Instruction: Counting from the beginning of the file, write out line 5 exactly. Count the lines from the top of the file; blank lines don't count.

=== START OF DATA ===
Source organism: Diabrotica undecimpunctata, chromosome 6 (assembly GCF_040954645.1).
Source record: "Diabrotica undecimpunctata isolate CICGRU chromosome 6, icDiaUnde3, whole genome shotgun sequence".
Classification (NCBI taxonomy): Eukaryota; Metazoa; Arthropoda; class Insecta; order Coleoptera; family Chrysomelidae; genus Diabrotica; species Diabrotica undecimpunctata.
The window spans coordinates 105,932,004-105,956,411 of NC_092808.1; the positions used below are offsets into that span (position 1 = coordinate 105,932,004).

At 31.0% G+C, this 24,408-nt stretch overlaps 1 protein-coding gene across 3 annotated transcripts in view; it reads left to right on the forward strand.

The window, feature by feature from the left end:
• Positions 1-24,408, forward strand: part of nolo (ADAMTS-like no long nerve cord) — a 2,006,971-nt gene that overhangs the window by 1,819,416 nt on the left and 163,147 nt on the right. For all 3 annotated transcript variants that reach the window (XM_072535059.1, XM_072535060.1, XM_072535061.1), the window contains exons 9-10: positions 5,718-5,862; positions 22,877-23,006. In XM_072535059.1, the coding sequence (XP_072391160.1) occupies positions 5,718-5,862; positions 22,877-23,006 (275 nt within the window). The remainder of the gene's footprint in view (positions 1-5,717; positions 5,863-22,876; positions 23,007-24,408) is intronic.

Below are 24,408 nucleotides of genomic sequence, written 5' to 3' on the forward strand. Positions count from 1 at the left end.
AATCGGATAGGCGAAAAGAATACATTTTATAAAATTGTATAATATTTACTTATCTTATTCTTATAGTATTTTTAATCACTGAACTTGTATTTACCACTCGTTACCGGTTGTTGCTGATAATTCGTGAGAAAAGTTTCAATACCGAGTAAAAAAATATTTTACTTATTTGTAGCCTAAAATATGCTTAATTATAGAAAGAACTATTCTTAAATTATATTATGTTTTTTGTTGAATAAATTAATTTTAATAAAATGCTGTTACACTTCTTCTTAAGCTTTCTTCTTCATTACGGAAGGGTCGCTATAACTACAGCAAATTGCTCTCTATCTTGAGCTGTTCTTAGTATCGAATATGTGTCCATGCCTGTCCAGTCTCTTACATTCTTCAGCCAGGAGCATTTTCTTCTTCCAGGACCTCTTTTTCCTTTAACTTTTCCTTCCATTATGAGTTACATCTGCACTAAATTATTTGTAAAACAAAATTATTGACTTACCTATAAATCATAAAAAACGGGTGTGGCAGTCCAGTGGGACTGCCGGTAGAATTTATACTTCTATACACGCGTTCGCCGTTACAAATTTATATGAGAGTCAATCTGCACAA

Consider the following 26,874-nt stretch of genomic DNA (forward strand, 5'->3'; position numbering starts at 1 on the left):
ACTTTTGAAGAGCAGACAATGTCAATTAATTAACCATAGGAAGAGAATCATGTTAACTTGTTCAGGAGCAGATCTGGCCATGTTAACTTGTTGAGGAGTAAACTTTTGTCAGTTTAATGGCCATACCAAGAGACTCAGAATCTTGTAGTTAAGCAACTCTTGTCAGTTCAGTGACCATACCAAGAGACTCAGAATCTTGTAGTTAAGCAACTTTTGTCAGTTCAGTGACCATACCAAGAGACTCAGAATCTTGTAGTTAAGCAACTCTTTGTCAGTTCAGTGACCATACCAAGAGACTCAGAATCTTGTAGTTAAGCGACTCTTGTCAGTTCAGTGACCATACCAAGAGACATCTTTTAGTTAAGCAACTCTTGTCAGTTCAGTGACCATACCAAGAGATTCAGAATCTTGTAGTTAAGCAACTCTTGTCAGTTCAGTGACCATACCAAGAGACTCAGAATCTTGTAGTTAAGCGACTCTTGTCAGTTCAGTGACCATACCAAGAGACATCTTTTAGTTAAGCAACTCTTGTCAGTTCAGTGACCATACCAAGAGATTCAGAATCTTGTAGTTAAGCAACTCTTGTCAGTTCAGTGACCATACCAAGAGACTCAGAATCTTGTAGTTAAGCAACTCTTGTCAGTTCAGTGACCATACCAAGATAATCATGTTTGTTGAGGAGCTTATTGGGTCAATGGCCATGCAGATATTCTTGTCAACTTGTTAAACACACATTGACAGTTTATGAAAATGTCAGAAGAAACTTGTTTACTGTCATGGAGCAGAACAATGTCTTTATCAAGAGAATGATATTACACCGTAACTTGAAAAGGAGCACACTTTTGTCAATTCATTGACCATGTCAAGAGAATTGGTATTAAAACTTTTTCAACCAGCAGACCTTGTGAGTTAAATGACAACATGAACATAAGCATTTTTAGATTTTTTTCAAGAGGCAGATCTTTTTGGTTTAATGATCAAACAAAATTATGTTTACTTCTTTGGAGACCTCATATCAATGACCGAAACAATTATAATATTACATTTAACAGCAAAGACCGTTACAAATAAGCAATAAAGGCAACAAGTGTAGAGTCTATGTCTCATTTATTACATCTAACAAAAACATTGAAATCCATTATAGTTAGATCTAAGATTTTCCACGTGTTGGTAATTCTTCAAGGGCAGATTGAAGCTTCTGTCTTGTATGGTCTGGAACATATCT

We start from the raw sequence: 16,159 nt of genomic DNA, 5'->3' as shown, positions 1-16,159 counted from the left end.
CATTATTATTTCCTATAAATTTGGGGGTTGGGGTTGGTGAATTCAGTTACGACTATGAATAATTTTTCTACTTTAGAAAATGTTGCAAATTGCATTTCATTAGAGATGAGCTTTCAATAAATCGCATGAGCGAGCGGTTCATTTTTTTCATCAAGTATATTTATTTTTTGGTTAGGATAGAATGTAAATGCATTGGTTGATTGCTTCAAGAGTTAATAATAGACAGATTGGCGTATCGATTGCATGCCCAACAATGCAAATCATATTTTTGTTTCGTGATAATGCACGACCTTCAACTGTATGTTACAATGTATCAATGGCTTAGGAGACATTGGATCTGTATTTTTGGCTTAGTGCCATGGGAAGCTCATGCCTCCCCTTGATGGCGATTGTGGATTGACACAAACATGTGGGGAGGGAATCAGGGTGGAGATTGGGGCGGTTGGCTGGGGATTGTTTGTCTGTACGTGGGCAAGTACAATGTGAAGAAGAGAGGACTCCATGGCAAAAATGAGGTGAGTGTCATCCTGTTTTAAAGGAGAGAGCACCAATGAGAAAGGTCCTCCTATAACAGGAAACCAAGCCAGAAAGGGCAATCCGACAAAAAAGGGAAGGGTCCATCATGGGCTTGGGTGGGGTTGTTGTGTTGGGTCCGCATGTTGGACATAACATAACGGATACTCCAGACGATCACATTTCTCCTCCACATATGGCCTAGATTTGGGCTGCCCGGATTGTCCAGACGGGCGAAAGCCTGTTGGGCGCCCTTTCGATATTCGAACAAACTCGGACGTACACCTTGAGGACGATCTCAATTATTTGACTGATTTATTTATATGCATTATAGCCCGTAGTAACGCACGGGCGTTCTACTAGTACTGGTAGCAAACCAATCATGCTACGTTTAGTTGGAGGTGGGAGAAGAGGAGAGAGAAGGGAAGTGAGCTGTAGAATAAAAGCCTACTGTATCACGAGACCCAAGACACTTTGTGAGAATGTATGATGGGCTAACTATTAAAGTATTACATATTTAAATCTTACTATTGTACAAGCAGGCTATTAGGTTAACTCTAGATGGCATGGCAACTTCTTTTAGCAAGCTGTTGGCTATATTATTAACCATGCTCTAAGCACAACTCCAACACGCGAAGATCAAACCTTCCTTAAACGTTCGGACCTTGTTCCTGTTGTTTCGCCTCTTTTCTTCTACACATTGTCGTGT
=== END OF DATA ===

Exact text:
At 31.0% G+C, this 24,408-nt stretch overlaps 1 protein-coding gene across 3 annotated transcripts in view; it reads left to right on the forward strand.